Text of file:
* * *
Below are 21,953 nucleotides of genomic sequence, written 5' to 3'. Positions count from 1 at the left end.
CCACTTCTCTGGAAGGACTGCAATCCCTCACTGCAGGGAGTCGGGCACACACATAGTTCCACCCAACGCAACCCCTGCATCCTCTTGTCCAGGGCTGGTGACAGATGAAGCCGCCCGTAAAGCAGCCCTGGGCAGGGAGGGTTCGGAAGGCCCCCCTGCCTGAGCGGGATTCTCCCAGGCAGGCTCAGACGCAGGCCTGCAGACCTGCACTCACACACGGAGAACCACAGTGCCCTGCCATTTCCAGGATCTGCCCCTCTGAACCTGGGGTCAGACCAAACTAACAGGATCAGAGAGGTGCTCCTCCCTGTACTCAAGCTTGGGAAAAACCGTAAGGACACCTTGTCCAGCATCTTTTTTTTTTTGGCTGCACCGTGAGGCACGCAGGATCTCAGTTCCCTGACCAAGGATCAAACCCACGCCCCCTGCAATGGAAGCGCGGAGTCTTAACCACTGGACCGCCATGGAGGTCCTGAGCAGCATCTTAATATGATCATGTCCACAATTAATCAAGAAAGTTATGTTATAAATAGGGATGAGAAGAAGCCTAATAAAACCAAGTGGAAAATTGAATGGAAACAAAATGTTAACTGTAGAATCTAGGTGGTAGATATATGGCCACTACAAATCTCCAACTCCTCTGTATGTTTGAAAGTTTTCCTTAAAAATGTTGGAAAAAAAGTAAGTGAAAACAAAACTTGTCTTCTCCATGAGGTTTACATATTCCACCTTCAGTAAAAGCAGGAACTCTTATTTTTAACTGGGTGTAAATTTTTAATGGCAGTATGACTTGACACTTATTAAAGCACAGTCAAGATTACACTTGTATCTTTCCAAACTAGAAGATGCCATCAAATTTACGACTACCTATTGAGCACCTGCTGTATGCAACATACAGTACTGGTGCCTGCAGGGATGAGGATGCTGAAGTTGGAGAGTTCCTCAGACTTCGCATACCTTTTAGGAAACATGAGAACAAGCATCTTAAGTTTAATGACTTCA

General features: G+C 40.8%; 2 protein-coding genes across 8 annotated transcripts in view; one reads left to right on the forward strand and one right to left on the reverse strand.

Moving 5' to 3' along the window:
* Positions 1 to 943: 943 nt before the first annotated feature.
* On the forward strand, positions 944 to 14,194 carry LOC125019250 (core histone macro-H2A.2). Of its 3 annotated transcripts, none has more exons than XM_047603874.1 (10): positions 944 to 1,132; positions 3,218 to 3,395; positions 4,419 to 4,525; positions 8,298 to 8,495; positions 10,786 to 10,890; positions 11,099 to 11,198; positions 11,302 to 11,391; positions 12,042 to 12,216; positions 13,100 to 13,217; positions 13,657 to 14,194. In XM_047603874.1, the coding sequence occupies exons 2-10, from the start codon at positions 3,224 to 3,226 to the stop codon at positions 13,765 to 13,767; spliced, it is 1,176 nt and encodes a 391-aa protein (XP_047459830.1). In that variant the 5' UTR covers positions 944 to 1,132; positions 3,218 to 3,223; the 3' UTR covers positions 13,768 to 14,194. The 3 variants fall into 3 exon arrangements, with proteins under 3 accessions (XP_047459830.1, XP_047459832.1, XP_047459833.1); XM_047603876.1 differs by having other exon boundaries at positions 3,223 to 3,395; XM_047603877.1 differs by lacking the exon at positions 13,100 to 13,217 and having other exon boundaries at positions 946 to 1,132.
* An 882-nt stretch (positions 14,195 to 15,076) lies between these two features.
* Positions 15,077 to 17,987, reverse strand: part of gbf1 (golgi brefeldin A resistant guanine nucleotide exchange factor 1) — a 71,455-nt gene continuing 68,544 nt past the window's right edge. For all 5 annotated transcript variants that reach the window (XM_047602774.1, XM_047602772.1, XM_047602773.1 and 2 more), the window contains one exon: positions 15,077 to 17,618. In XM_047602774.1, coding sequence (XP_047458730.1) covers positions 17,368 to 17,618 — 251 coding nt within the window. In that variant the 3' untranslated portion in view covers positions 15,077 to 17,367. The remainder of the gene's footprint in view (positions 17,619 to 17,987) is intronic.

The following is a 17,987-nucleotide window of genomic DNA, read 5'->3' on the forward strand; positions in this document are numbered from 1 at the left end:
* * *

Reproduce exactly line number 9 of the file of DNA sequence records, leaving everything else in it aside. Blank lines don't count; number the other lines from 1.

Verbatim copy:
The following is a 17,987-nucleotide window of genomic DNA, read 5'->3' on the forward strand; positions in this document are numbered from 1 at the left end: